Let's say we have two arrays m and n containing the characters from the set a, b, c , d, e. Assume each character in the set has a cost associated with it, consider the costs to be a=1, b=3, c=4, d=5, e=7.

for example

m = ['a', 'b', 'c', 'd', 'd', 'e', 'a']
n = ['b', 'b', 'b', 'a', 'c', 'e', 'd']

Suppose we would like to merge m and n to form a larger array s.

An example of s array could be

s = ['a', 'b', 'c', 'd', 'd', 'e', 'a', 'b', 'b', 'b', 'a', 'c', 'e', 'd']


s = ['b', 'a', 'd', 'd', 'd', 'b', 'e', 'c', 'b', 'a', 'b', 'a', 'c', 'e']

If there are two or more identical characters adjacent to eachother a penalty is applied which is equal to: number of adjacent characters of the same type * the cost for that character. Consider the second example for s above which contains a sub-array ['d', 'd', 'd']. In this case a penalty of 3*5 will be applied because the cost associated with d is 5 and the number of repetitions of d is 3.

I need to design a dynamic programming algorithm which minimises the cost associated with s.

Does anyone have any resources, papers, or algorithms they could share to help point me in the right direction?

  • $\begingroup$ Please edit the question to show an merged array that minimises the cost associated. This is a general rule: always include an example that shows the expected correct answer. $\endgroup$
    – John L.
    Apr 15 '19 at 14:32
  • $\begingroup$ Does s = ['b', 'a', 'd', 'b', 'd', 'e', 'd', 'c', 'b', 'a', 'b', 'a', 'c', 'e'] minimises the cost? $\endgroup$
    – John L.
    Apr 15 '19 at 15:48
  • $\begingroup$ cs.stackexchange.com/tags/dynamic-programming/info $\endgroup$
    – D.W.
    Apr 15 '19 at 18:05
  • $\begingroup$ The title you have chosen is not well suited to representing your question. Please take some time to improve it; we have collected some advice here. Thank you! $\endgroup$
    – D.W.
    Apr 19 '19 at 20:07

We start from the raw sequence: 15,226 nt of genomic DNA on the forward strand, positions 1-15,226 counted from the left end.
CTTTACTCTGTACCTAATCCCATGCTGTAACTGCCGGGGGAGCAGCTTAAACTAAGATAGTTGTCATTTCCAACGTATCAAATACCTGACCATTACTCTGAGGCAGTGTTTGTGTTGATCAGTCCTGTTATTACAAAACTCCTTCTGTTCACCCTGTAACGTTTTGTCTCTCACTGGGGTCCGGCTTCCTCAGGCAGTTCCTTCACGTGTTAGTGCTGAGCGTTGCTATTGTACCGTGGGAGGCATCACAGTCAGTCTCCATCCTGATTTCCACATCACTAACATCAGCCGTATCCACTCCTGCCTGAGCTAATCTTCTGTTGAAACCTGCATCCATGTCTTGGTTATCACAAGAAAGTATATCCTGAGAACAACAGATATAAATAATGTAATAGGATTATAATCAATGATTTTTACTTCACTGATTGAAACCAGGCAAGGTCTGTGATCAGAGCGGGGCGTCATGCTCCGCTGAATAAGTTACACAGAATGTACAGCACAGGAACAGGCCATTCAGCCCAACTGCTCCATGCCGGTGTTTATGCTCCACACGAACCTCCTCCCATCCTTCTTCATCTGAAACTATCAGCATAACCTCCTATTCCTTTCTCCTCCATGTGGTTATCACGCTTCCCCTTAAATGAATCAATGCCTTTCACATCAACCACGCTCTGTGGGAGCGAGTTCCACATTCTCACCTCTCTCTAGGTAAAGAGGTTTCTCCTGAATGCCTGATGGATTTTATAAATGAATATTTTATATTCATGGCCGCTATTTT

Here is an algorithm that computes the minimum cost that is about as simple as possible and as fast as possible.

  1. Count the total number of each character in $m$ and $n$. Let them be $c(a), c(b), \cdots$ respectively. Let $x$ be one of $a,b,\cdots$ such that $c(x)$ is the maximum.
  2. Let $\sigma$ be the sum of all $c(i)$ where $i$ goes through $a, b, \cdots$ except $x$.
    1. If $c(x)\le 1 + \sigma$, return 0.
    2. Else return $p(x)(c(x) -\sigma))$, where $p(x)$ is the penalty associated with $x$.

The time-complexity of the algorithm is $O(\ell)$, where $\ell$ is the sum of the length of $m$ and the length of $n$.

Since the algorithm above is simple and clear, there is no need to apply the heavy machinery of dynamic programming.


Here are two exercises that prove the correctness of the algorithm above.

Exercise 1. If $s(x)\le 1 + \sigma$, design a procedure to produce a merged array that does not have adjacent pairs of the same letter.

Exercise 2. If $s(x)\gt 1 + \sigma$, then any merged array must have at least $s(x) -\sigma$ $x$s each of which is adjacent to another $x$. Design a procedure to produce a merged array that has no other penalties except for $s(x) -\sigma$ $x$s.

  • $\begingroup$ it also needs to produce s $\endgroup$
    – user102961
    Apr 15 '19 at 16:42
  • $\begingroup$ @DanielPahor The statements in two exercises are hints for how to produce a merge array with the minimum penalty. Here is a further hint for exercise 2. Treat all characters other than $x$ as the same letter, say, $z$. $\endgroup$
    – John L.
    Apr 15 '19 at 18:30
  • $\begingroup$ In fact I was thinking items coming from both lists have to respect initial order. It would have made DP relevant. But your answer is consistant with the question 2nd example... Now I just don't understand the need to have 2 lists. $\endgroup$
    – Optidad
    Apr 15 '19 at 21:26
  • $\begingroup$ @Vince I had thought the same as you before I posted my answer, as indicated by my comments to the question. DanielPahor, in case you had extra restrictions such as merging should be stable, i.e., the original array must be a subsequence of the merged array, please raise a new question. It would be great if you can add a reference to the problem or your motivation, bioinformatics. $\endgroup$
    – John L.
    Apr 15 '19 at 22:12

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